Last night he seemed set fair to achieve that as he took a 10-6 lead over Mark Williams and is eight frames away from winning his seventh world title and breaking all modern records.
Hendry, Steve Davis and Ray Reardon are locked together with six world championships and the reason why the first still practises for six hours a day is to push him beyond the others. Today he could well get there.
It was not vintage Hendry - there were too many mistakes for that - and Williams had two sessions that he will not remember with any fondness, but with the prize he has craved ever since he began knocking off Davis' records so close he will not care. Small breaks, scruffy play will not matter as long as he lifts the trophy tonight.
If he does it will be some comeback for a player who appeared to be in terminal decline when he lost 9-0 to Marcus Campbell in the first round of the UK Championships six months ago. Indeed he could have been further ahead this morning because the morning session he took 5-3 yesterday could easily have been 7-1 in his favour.
Ahead 4-0, the Scot had chances in the seventh and eighth frames only to lose the the fluency of the earlier play and Williams hit back with breaks of 44 and 86 to limit the damage. William Hague, visiting the Crucible on a break from his troubles with the Conservative Party, was not the only frustrated leader as he met the finalists between sessions.
After Hendry had beaten Ronnie O'Sullivan 17-13 in their semi-final, the latter had wondered whether the six-times champion was the force he used to be. "I don't think Stephen is the player he was," O'Sullivan said. "If you put him under pressure he goes."
Well the pressure does not get more intense than a world final and there was little sense of frailty. In the first frame Williams, fluent and seemingly unflustered, was 47-6 up but Hendry pinched it with a break of 62.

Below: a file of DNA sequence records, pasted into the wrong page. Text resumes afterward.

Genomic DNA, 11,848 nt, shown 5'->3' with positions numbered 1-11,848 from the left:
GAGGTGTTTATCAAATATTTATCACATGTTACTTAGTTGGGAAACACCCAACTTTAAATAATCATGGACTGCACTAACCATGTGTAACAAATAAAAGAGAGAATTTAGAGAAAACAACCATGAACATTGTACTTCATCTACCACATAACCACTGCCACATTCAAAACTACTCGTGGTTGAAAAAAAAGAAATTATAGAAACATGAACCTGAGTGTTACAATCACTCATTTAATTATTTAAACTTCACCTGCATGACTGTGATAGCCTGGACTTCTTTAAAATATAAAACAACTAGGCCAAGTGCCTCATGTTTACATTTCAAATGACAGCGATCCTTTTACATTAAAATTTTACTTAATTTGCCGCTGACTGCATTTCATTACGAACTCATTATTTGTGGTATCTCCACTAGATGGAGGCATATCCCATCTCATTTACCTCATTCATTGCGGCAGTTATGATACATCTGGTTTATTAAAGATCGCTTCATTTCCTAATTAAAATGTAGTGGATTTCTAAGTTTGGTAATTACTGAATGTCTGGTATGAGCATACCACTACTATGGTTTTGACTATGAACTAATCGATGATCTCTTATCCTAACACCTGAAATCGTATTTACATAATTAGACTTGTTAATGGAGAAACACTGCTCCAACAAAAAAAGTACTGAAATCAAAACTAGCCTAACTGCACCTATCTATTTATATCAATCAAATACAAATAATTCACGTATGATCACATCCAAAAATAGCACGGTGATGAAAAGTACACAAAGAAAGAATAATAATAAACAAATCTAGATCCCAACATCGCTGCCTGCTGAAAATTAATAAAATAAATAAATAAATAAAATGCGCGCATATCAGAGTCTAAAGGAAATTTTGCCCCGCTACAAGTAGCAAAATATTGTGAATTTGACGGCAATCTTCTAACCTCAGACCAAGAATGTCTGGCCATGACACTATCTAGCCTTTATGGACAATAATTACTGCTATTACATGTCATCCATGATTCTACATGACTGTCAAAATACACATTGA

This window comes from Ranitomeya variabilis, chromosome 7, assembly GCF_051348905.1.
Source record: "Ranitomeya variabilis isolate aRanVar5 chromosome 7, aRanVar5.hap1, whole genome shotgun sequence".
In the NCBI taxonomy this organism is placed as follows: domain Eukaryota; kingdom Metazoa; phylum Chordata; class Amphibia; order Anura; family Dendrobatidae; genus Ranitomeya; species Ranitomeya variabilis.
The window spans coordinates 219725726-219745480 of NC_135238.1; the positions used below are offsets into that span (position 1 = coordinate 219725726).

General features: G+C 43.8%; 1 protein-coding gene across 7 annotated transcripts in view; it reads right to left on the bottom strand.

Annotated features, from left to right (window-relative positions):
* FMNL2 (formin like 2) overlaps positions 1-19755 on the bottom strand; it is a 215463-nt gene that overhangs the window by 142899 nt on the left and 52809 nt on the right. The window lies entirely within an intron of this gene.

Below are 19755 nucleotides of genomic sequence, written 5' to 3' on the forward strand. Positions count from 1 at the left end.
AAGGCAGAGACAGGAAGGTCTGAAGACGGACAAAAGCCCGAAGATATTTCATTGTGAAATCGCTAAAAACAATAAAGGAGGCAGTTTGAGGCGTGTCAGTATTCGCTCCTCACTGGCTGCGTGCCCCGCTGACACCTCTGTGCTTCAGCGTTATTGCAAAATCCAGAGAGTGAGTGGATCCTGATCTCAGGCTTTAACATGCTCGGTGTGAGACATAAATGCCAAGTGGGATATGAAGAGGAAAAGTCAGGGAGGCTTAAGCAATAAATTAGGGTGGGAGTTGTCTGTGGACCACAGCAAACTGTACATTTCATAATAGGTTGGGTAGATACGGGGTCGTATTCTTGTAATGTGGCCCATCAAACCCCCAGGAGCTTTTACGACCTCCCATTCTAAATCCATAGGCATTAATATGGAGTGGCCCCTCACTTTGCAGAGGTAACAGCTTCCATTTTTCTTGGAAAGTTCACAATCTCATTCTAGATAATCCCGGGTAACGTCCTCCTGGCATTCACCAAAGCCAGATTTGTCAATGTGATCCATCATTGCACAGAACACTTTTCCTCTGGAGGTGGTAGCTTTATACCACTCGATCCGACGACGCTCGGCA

In the next, Hendry rattled in a 98 and after a scrappy third the chances of Williams becoming the first Welshman to win the world title since Terry Griffiths in 1979 seemed to be evaporating when his opponent overtook a 60-0 deficit with a 77.
Williams, who is in his first world championship final, needed the mid- session interval with the urgency of a headache sufferer pursuing aspirin. He had to turn the torrent raging against him and with breaks of 47 and 28 he at last interrupted Hendry's dominance.
At 5-3 Hendry had reason to believe the scoreline did not do justice to his superiority but he soon put that right in the evening. Breaks of 77 and 76 put him 7-3 ahead and when Williams countered his riposte was a 132.
Williams came again but as fortune deserted the Welshman, Hendry pushed on from 8-6 to maintain a four-frame lead with visits to the table of 41 and 92.
Williams was suffering yet his arrival in the final would have been a surprise to himself 12 months ago when he left the tournament telling his manager, Ian Doyle, that he would never win at the Crucible. He did not like the venue and his defeat by Ken Doherty in the semi-finals after he had led by four frames did little to change his mind.
Doyle's response was not printable but the gist was that the 24-year- old Welshman would be wasting his talent if he maintained that view. Williams could have rebelled, instead he knuckled down to even more work and the rewards in the shape of three ranking tournament victories have followed.
Even so it requires a different discipline to do well in the world championship and in his case it has been a more phlegmatic attitude. "I think the key to my success is being relaxed," he said after beating John Higgins in the semi-finals. "If you don't worry, you're not so tense and you can play your best."
He will need to if he is to rein in Hendry today.
EMBASSY WORLD CHAMPIONSHIP (Sheffield) Final, latest position: S Hendry (Sco) leads M Williams (Wal) 10-6. Frame scores (Hendry first): 82-47, 120-6, 51-16, 77-60, 0-75, 101-16, 16-73, 24-92, 77-24, 76-15, 20-65, 133(132 break)-4, 49-75, 30-67, 64-22, 100-23.
Match resumes 3pm today.
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